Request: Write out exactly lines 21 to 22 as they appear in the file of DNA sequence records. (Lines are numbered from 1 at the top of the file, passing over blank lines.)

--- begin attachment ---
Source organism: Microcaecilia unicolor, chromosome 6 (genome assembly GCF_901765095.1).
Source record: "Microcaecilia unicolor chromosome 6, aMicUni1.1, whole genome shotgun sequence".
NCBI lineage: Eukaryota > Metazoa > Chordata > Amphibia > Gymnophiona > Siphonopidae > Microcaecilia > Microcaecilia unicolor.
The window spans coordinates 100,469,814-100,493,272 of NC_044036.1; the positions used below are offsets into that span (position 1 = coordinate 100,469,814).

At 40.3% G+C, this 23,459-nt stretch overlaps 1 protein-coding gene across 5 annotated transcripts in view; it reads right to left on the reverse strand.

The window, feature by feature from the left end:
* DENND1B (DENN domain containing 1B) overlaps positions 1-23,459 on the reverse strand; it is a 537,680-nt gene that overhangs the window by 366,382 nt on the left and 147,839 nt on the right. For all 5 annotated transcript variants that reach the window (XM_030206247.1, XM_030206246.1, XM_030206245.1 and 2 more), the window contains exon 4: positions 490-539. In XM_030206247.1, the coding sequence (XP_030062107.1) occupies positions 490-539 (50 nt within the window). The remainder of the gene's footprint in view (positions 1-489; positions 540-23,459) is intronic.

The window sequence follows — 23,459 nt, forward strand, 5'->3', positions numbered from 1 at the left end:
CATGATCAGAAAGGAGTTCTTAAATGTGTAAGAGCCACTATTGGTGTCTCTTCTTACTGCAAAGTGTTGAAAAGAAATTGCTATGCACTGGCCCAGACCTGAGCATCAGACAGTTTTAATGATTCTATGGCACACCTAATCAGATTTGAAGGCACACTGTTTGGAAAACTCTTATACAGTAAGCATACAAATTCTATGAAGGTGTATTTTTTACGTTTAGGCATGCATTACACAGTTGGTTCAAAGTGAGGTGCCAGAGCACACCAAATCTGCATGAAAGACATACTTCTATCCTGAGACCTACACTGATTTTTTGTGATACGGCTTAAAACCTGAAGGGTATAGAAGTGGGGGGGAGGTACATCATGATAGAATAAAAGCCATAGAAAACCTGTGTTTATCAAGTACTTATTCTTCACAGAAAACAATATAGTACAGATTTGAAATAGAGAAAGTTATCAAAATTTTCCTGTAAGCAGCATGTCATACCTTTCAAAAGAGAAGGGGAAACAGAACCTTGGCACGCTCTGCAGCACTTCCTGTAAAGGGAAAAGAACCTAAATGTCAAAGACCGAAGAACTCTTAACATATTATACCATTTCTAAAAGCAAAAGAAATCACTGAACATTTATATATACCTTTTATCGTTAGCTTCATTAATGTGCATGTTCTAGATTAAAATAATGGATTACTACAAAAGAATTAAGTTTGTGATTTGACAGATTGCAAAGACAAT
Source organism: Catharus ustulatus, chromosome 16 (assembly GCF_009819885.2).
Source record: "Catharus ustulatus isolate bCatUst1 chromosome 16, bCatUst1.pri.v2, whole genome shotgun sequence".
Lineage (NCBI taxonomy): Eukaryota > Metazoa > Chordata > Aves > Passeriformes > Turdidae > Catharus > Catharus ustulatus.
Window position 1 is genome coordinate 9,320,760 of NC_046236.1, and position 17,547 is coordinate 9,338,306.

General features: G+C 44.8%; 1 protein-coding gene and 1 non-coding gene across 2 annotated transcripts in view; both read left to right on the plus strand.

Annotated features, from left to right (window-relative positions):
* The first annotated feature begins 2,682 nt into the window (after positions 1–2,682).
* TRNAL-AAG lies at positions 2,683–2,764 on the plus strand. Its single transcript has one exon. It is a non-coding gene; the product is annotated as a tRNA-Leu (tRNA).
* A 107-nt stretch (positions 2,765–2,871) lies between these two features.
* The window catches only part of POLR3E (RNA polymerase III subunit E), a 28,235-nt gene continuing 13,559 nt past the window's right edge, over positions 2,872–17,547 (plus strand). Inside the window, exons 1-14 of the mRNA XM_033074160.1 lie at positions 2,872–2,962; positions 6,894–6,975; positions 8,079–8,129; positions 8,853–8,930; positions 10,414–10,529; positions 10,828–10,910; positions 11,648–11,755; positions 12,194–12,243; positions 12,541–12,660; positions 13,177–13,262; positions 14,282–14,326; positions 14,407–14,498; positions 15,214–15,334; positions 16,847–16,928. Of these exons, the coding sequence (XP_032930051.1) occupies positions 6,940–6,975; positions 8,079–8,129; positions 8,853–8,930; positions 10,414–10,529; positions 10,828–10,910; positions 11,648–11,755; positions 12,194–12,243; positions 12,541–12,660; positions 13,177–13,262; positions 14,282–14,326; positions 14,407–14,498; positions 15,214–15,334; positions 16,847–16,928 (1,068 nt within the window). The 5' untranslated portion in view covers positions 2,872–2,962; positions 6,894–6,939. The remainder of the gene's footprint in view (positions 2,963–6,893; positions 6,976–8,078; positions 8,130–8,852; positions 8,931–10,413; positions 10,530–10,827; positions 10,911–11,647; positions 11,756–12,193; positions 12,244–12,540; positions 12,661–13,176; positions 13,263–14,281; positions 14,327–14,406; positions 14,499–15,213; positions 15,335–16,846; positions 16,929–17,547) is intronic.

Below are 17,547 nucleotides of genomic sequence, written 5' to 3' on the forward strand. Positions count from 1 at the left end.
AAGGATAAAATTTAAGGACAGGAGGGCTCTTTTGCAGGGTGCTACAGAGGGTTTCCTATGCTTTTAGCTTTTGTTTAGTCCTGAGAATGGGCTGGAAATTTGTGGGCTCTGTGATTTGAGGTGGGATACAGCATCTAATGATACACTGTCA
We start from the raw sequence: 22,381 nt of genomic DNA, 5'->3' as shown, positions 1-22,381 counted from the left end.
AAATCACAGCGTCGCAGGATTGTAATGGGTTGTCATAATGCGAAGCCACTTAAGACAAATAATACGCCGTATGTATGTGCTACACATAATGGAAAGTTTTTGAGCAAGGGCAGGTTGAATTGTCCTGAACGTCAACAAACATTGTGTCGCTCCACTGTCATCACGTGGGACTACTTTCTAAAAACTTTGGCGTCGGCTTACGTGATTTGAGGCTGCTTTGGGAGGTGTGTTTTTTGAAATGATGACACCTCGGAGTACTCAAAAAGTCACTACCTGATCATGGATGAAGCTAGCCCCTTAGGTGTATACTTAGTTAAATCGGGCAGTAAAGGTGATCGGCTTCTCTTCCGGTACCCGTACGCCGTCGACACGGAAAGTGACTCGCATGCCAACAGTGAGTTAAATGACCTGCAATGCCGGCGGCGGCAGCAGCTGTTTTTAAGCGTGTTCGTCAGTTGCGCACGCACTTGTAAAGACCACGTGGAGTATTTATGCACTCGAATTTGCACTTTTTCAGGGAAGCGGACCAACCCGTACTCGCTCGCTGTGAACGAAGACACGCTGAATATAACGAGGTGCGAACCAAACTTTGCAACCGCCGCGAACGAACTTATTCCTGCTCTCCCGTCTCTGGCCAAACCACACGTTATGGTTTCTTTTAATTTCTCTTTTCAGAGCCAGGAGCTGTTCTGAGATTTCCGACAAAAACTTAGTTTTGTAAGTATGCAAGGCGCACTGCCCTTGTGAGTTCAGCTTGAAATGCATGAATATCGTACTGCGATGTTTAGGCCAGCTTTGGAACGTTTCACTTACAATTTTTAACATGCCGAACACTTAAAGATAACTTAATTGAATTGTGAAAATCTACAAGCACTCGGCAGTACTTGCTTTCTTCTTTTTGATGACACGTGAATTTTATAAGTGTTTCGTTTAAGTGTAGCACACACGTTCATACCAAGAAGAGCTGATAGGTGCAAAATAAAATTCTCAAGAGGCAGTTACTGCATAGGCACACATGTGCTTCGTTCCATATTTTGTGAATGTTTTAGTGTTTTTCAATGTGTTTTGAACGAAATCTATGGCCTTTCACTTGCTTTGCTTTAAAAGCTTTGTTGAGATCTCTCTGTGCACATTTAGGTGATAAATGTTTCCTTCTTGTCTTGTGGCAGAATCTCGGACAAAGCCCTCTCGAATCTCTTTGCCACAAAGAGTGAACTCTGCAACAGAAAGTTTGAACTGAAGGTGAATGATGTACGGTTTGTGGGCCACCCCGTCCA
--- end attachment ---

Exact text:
AAGGATAAAATTTAAGGACAGGAGGGCTCTTTTGCAGGGTGCTACAGAGGGTTTCCTATGCTTTTAGCTTTTGTTTAGTCCTGAGAATGGGCTGGAAATTTGTGGGCTCTGTGATTTGAGGTGGGATACAGCATCTAATGATACACTGTCA
We start from the raw sequence: 22,381 nt of genomic DNA, 5'->3' as shown, positions 1-22,381 counted from the left end.